Maplewood historian wins Heritage Award

Love of city’s history began by researching a road

You don’t have to be a native of a city to become an expert of its history.

Bob Jensen has only lived in Maplewood since 2007, but that hasn’t stopped him from immersing himself in the suburb’s history. Within two years of arriving, he was a part of the Maplewood Historical Society. Two years after that, he was the society’s vice president.

One year later, he was promoted again, this time to president, a title he still holds.

And now, he’s the winner of the 2013 Maplewood Heritage Award. “It’s not work. It’s fun for me,” he said during a presentation at the April 28 Maplewood City Council meeting.

Several people from the city and the historical society were on hand to express their gratitude.

“He has helped so much in moving Maplewood to that next step of historic preservation,” said Ginny Gaynor, the city’s natural resources director. “On behalf of staff, we thank you so much.”

Bob was a project manager at UFE Inc. in Stillwater before retiring and moving to Maplewood. He has since become an expert on the city’s history, the interest sparking from an old stagecoach road he wanted more information about.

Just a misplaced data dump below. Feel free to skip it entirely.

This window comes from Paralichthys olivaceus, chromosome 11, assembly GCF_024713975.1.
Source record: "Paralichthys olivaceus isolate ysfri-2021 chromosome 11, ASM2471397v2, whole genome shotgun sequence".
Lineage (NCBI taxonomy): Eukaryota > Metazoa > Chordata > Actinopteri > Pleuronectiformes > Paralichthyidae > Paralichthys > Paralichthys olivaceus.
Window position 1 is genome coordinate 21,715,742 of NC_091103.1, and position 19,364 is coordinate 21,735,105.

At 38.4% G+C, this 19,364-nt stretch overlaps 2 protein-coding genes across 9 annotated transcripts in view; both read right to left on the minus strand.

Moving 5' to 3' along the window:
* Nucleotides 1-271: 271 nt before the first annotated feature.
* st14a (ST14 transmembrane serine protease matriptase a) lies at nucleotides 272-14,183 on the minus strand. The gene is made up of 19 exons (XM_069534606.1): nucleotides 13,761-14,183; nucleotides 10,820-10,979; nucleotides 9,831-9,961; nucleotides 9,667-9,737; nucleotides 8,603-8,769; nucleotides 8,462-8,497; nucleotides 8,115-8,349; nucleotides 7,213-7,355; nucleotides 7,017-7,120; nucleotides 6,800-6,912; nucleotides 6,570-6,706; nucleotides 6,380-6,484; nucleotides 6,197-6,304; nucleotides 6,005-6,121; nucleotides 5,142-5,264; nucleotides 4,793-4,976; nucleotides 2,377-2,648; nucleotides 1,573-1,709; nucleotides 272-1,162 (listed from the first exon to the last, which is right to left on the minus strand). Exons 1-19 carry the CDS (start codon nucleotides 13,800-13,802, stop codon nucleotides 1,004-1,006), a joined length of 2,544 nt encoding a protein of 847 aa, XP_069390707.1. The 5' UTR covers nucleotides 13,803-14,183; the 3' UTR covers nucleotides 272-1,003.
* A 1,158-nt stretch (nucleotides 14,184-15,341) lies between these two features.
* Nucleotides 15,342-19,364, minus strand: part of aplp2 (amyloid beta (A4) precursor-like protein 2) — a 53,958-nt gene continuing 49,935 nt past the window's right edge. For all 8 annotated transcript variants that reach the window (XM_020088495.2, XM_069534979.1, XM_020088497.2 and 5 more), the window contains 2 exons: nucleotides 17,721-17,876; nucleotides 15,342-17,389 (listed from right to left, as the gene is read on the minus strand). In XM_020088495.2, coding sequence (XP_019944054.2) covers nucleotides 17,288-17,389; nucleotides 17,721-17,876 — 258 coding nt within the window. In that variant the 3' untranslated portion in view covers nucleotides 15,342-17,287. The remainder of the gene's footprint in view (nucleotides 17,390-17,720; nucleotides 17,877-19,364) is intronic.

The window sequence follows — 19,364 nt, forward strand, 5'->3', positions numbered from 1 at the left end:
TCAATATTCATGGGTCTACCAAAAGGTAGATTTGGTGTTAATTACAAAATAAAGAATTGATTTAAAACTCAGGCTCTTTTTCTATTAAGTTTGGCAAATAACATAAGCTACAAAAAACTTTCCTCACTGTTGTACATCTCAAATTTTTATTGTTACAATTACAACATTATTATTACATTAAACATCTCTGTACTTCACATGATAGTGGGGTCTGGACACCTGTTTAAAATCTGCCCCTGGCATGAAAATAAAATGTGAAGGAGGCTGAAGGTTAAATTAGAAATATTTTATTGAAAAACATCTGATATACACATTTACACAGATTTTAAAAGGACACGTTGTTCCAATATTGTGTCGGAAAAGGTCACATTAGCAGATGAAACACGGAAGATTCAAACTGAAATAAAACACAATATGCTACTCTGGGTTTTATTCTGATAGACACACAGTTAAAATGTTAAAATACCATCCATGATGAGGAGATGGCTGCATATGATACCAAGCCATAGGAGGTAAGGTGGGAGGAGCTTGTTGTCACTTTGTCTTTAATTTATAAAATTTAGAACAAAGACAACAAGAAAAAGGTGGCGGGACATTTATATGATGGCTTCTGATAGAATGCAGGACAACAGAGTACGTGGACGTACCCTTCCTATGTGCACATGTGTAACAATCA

“I wanted to find where the records were, and I knew that township records were at the historical society,” he recalled. “So I kind of fell in love with the farm, because I grew up on a farm similar to the one we have on the Bruentrup Heritage farm. Suddenly, I’m working 60 hours a week and enjoying myself. “

The Maplewood Heritage Award is given out annually to a person who “has positively influenced the city’s past, or strengthened the preservation of Maplewood’s history”.

“Every historical society wants new blood in their society, and they found it in spades with Bob,” said Peter Boulay, chairperson of the Maplewood Heritage Preservation Commission and a Maplewood native. “He’s been there since 2007, and he knows as much as I do, and I’ve been here a little bit longer.”

Jensen said he has no interest in slowing down. He’s hoping to continue to build up and preserve the history of a city that has grown dear to his heart. He thinks he’ll have the time for it, too.

He even offered advice to other new retirees: “(If) you don’t have any plans, seriously consider history, because that can occupy 60 hours a week without a problem.”

Tim Faklis can be reached at (651)748-7814 or at


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